Congress is currently in negotiations with the Trump Administration on a proposed fourth coronavirus relief package as the national forced economic shutdown grinds into its sixth week.
Congresswoman Terri Sewell represents Alabama’s Seventh Congressional District. Sewell is in her fifth term in Congress and is virtually assured of being re-elected to her sixth as no Republican qualified to challenge Sewell in the November general election.
Alabama may need 2,500 more ventilators. It’s having to compete to get them
Alabama may need 2,000 more ventilators than it has, and it’s being forced to compete with other states to get them on the private market.
State Health Officer Dr. Scott Harris said Friday that the Alabama Department of Public Health is attempting to source its own ventilators as a number of hospitals in the state are already struggling and asking for more.
The state requested 500 ventilators from the federal government through the Department of Health and Human Services and the national strategic stockpile. It asked for 200 of them to be delivered urgently.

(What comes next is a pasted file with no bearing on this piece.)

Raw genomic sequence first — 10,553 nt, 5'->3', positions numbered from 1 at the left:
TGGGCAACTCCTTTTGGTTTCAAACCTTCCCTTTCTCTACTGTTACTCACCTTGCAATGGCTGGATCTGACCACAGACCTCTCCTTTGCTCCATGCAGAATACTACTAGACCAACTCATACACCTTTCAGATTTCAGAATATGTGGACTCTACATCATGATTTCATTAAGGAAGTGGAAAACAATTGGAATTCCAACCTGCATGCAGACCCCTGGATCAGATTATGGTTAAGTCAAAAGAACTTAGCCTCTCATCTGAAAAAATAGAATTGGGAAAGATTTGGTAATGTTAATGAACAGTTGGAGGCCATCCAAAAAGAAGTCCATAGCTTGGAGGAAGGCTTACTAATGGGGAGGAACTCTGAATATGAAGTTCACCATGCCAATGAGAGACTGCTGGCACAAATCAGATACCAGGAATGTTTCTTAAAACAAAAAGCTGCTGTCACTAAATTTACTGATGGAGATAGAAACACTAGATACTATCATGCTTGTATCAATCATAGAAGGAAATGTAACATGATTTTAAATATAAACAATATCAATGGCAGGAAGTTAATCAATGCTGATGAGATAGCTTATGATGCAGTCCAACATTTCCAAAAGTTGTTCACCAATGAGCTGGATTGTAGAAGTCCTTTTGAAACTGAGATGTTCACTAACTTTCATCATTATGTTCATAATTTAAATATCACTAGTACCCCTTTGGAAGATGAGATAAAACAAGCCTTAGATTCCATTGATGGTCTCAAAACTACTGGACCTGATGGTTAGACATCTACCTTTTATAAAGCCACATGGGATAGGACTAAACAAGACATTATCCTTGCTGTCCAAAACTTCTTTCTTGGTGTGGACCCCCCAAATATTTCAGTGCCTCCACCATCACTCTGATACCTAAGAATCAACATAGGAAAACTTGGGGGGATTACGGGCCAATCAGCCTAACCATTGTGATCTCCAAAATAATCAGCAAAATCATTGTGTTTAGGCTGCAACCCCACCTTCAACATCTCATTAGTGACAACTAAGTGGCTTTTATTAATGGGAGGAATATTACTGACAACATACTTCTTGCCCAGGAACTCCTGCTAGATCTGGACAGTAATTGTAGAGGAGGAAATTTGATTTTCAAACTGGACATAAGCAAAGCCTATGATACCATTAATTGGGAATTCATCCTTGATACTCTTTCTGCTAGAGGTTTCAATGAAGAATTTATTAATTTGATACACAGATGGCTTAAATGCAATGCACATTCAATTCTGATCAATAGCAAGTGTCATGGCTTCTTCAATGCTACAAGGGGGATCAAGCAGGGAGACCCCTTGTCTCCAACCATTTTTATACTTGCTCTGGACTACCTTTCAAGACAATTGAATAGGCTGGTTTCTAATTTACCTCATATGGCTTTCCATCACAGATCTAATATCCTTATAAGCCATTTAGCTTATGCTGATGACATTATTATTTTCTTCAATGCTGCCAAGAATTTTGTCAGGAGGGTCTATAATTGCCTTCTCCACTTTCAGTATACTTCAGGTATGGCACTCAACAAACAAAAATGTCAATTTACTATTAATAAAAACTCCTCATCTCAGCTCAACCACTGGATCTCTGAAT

“HHS has indicated that they’re not going to fulfill that anytime soon because they’re still taking care of places like New York City,” Harris said in an interview with APR.
When Alabama nears an expected surge — say 72 hours before hospitals are expected to be overwhelmed with patients requiring life support — they may be able to make the extra ventilators available.
So Alabama, like a number of states, is being forced to try to source ventilators on its own through the private market, where hundreds of hospitals, all the other states and other countries are trying to do the same.
Harris said he signed a purchase order Thursday for 250 more ventilators.
“We’re waiting to see, and then there are others that we’re waiting to hear from,” Harris told APR. “We’re doing our best to try to source these in any way that we can.”